Members of the Council’s Business and Culture Committee were given an update on the festivals at the June meeting with Aeidin McCarter, Council’s Head of Culture, informing members that officers had submitted an application for funding support of £150,000 to Tourism Northern Ireland. This is the maximum budget that an international event can be awarded, however Tourism NI recently advised that due to budget cuts only £110,000 has been secured for the Foyle Maritime Festival.
Derry Hallowe’en event planning is facing similar issues with the application to Tourism NI international event fund for £150,000 for the 2022 festival receiving a response that only £118,000 will be made available, again due to budget cuts.
Sinn Fein Councillor Conor Heaney laid the blame for the cuts firmly on Brexit saying: “These budget cuts are a direct result of Brexit, this is the outworking of Brexit in terms of the loss of EU funding to the Department for the Economy and Tourism NI so Brexit just isn’t about trade it’s having a direct result on our ratepayers with the loss of this funding and us having to review how we bring forward these festivals.
“It’s important people are aware of it and it’s only the beginning of the folly of Brexit and the fact we have been dragged out of the EU against our will.”
SDLP Councillor Rory Councillor Farrell laid the blame for the funding cuts at the door of the DUP.
“It has to be noted Tourism NI have cut their funding contribution and that’s because we have no budget at Stormont and we have no budget because we have no government and that’s due to the DUP’s stubbornness.
“The reality is until the DUP go back into government and put people first we are going to have festivals that have less funding than they should have and people will not enjoy them as much as they should so the DUP have a lot to do to earn people’s trust.”
The reduced funding from Tourism NI for the world famous Derry Hallowe’en event combined with cost increases may mean some aspects of the overall marketing and programming effort will have to be scaled back, representatives were told at the same meeting.
Aeidin McCarter said the overall budget for the event for 2022 is £470,000. This includes £328,000 from Derry City and Strabane council, £118,000 from Tourism NI and £24,000 from other income.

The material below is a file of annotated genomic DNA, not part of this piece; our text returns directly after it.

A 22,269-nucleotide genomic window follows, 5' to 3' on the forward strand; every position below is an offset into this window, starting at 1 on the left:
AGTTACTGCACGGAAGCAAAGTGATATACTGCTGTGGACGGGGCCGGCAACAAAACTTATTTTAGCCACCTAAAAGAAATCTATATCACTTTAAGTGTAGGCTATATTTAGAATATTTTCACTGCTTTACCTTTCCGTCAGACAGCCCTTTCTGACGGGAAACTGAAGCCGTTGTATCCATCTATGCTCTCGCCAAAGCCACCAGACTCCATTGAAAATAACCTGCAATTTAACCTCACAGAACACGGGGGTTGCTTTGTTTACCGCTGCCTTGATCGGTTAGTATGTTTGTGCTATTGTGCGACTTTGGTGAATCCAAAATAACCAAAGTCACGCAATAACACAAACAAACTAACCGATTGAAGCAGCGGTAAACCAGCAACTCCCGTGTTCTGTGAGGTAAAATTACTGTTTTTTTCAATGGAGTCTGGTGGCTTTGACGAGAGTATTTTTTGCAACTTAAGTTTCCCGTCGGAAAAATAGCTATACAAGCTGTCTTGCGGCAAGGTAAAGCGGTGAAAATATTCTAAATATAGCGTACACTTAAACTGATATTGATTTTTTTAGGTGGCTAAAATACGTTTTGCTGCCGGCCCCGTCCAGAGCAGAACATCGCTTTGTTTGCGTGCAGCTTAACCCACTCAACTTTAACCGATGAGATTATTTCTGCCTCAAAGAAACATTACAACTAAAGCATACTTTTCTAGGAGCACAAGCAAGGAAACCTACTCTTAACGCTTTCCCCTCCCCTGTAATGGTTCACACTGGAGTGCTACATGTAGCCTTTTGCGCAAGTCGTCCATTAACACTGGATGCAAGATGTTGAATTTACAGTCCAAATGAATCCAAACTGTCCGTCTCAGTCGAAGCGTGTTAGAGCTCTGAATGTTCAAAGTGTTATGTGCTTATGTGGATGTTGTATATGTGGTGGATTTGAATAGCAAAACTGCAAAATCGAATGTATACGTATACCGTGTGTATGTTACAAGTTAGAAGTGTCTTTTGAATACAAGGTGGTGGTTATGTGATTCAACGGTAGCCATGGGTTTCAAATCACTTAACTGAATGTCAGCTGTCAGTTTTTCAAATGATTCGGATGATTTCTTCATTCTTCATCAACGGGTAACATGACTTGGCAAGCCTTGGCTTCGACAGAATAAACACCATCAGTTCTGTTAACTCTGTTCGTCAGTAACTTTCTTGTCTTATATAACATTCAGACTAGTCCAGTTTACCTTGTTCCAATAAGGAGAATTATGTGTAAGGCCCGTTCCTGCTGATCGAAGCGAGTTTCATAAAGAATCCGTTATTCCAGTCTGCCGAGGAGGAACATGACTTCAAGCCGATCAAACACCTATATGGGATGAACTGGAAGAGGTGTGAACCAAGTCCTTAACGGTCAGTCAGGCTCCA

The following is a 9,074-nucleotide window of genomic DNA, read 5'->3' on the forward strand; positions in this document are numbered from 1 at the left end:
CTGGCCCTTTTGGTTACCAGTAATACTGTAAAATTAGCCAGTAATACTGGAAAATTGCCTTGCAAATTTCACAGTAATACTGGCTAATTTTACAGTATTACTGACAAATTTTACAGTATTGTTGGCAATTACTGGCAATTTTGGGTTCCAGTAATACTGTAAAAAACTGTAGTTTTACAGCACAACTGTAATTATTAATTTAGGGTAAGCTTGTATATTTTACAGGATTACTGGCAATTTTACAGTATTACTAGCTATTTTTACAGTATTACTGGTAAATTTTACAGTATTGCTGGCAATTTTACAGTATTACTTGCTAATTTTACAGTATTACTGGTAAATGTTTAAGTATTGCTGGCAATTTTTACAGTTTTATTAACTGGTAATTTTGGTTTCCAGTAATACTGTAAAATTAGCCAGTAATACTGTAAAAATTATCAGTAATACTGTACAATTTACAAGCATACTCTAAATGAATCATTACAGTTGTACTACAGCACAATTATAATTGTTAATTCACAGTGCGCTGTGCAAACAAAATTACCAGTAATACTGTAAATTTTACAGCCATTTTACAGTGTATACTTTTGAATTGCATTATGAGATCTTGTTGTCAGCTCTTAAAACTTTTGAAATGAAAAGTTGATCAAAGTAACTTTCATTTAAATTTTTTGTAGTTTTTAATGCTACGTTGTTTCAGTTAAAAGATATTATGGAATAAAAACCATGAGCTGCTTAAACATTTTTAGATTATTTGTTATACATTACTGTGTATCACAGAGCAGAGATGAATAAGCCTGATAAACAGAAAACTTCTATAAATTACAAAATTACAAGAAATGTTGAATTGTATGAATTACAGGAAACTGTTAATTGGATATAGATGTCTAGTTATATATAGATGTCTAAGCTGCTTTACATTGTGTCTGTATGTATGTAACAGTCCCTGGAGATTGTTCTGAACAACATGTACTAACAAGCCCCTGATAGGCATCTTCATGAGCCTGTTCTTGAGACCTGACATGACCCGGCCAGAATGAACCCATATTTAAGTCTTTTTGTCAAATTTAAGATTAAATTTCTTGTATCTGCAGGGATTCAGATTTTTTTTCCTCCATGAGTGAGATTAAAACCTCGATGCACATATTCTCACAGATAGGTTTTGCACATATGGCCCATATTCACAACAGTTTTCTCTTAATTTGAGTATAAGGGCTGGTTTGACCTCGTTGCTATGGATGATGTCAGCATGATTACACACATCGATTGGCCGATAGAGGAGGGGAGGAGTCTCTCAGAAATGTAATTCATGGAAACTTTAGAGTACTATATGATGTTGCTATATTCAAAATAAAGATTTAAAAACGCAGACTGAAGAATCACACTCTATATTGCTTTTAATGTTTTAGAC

Councillors were informed that ‘ongoing discussions are being had with partners in the Executive Office and Donegal County Council to identify other opportunities to enhance this budget.’
Elected representatives were also given details of the 2022 event which will run from October 28th to 31st.
Ms McCarter said: “For 2022 the aim is to focus the ‘Awakening the Walled City’ across two zones, within the Walled City and at St Columb’s Park.
“The main Halloween parade and fireworks display will take place on October 31 in the traditional format and times. Officers are also planning Haunted markets, street entertainment, a Little Horrors children’s programme and much more throughout the festival.”
The Head of Culture added: “Members should note that in 2019 pre pandemic Derry Halloween attracted over 145,000 visitors and achieved 16,500 bed nights with over £3million in economic impact.”
An update report with full details on the wider event will be brought to members in September.
Proposing that council officers meet with some of the event providers, Sinn Féin Councillor Patricia Logue meanwhile voiced concern that with the ongoing cost of living crisis, many local families would struggle to be able to afford some of the rides and events for their children at the forthcoming festival.
“I do think, while it is great we will be welcoming visitors from all over the island and international visitors as well, we have a responsibility to our council residents and we need to ensure they can enjoy this festival to its fullest,” she said. “They don’t need to feel they can’t visit because of affordability and there is a big, big issue bringing children to festivals and paying prices which are out of the reach of a lot of people within the council district.”
The Moor DEA representative also stated she would ‘like to see more local stalls be given the opportunity to sell at the festival’.
The proposal was unanimously supported and the recommendations for the festival were also approved.
By Gillian Anderson
Local Democracy Reporter